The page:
This is me: Kentin Mahe
Kentin Mahé. That's Kentin with a K. Following in the footsteps of a famous father can be a difficult for some. But not for Kentin. Not for Kentin with a K. So when your dad wins a World Championship, what do you do? You also win one. Like father, like son? Well, Kentin - with a K - has his own story. Of how he went onto "be like dad", how he rose to become one of Europe's most talented players and how that now, at the age of 30, there are some boxes still left to tick. This is Kentin's story in his own words.
This is me: Kentin Mahe
My name is spelled with a K.
I can’t think of any other guy with that name spelled with a K. So let me help you explain the story.
My grandma is Swedish, named Kerstin, and she had a daughter, Karine. That’s my mum.
And together with my dad, Pascal, they had three children: me, Kentin, but also Viktor and Klara, my younger brother and sister.
Together, we are the five Ks.
I sometimes find amusing to give this as an example of how international my life is.
I was born in Paris, but spent most of my childhood in Germany, following the footsteps of my dad, before moving on to Hungary lately.
My dad, you probably have heard of him if you are a handball fan. A World Champion with France in 1995, a bronze medal at the Olympics, he paved the way for players like me to enjoy success with the national team.
When I was a kid, I wanted to be him. I started handball at six, and I can vividly remember myself saying that I wanted to be world champion, “just like dad”, while putting the net full of balls at the back of the small white car we owned back then.
That idea never left me.
I even thought that he was the best player in the world back then. Turned out that he was probably not, but my dad, he was my role model when I was young.
But that’s not to say that my mum was not important.
Far from that.
She was the light that could guide the boat in the darkness.
She helped me build myself as a teenager and a young man. She gave me love, confidence but also the will to persevere to achieve your goals.
Mum still sends me a message three or four hours before every game. That is one of the rituals that we have on match days. We might be thousands of kilometers apart, me in Hungary and her in France, but we’re still on each other’s minds.
And I realise how lucky I am, to have been born into a loving and supporting family. Without them, I would probably never been able to be where I am right now.
Because water has run under the bridge since the little kid was training with his dad in Monaco.
In 2015, I became World Champion with France for the first time, and this was one of the turning points of my career.
Before that, my dad had warned me about being serious, focusing on handball, having to question myself with every game, every competition, so I could prove I owed my place among the best.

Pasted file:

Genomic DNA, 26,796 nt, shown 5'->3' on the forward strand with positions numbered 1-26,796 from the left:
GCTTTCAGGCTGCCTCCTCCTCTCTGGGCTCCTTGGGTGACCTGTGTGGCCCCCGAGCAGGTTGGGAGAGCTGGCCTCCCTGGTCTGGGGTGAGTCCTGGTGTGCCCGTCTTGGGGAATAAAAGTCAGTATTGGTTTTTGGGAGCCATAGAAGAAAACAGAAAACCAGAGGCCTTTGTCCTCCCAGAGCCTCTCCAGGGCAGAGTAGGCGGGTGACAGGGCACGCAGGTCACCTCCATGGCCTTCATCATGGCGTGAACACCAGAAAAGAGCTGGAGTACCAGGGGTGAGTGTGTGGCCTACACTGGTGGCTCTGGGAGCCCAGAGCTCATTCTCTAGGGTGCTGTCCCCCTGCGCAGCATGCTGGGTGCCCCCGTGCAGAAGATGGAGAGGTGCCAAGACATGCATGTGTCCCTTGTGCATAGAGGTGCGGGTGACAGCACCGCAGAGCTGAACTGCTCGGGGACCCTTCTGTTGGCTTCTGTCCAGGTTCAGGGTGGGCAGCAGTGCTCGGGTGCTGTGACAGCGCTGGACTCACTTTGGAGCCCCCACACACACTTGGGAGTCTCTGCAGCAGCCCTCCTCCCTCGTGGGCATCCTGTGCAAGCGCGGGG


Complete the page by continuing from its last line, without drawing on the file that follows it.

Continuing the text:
I listened, but I did not quite understand what it was all about. It all seemed quite vague to me.
But then, in Qatar, things became real.
I made sure to make the effort, day in, day out, and to remain on top afterwards.
Of course, my father was proud when we won gold then. As a symbol, my first title came 20 years after his only world title with France in 1995.
When we landed in France, we took a picture together, with each of us holding our medal.
It felt like, suddenly, I was being watched differently.
And with that outside look, came the responsibilities. As a player, you are a role model for the younger generations, just like the older players were for me.
It still can’t get my head around when a kid comes up to me and tells me he looks up to me. Because I don’t have the impression to be a model, I sometimes don’t show my best face on the court.
But I’ve realised how important it is, to actually be an example for the younger generations, as my elders were an inspiration for me.
And by younger generations, of course I also mean my children.
Having children was probably the biggest game-changer I ever went through.
To be there, when Vida, my little girl, was born…It is still hard for me to describe how I felt that day. It was a whirlwind of emotions, and it still changes my life every day.
Being a parent is the most gratifying, tough, fun job in the world. It feels like you discover yourself again, and you discover the world again through the eyes of your child.
And my wife and I want to raise our kids in the way we were raised.
Open to the world, being able to adapt in every situation, no matter the situation we are in.
Being French, from a Swedish background, having grown up in Germany and now living in Hungary, having been around so many different people from many nationalities on the court for so many years, that feels like a huge advantage to me.
My daughter can already count in Hungarian, but she also speaks French and German, and I’m sure that will be a strength when she grows up, just as this universality was for me as a young adult.
And if I paid tribute to my mum earlier, I must admit my world would not be complete without my wife, Franziska. One often says that behind every great man is a great woman, and I can completely see myself in that.
I know how much sacrifices she has to put up so I can focus on the court and all of my career would not have been possible without her.
Family-wise, I am lucky, and I know it.
She’s one of these mothers, just like mine, who will do everything so that her children can live their dreams. In a handball world where you sometimes forget about the people behind the scenes, mothers and women might be the most important ones.
At 30, I am proud of what I achieved on the court, even though there are still some boxes to tick.
But most of all, my family is well and healthy. Just waiting to know what is the new adventure ahead of us.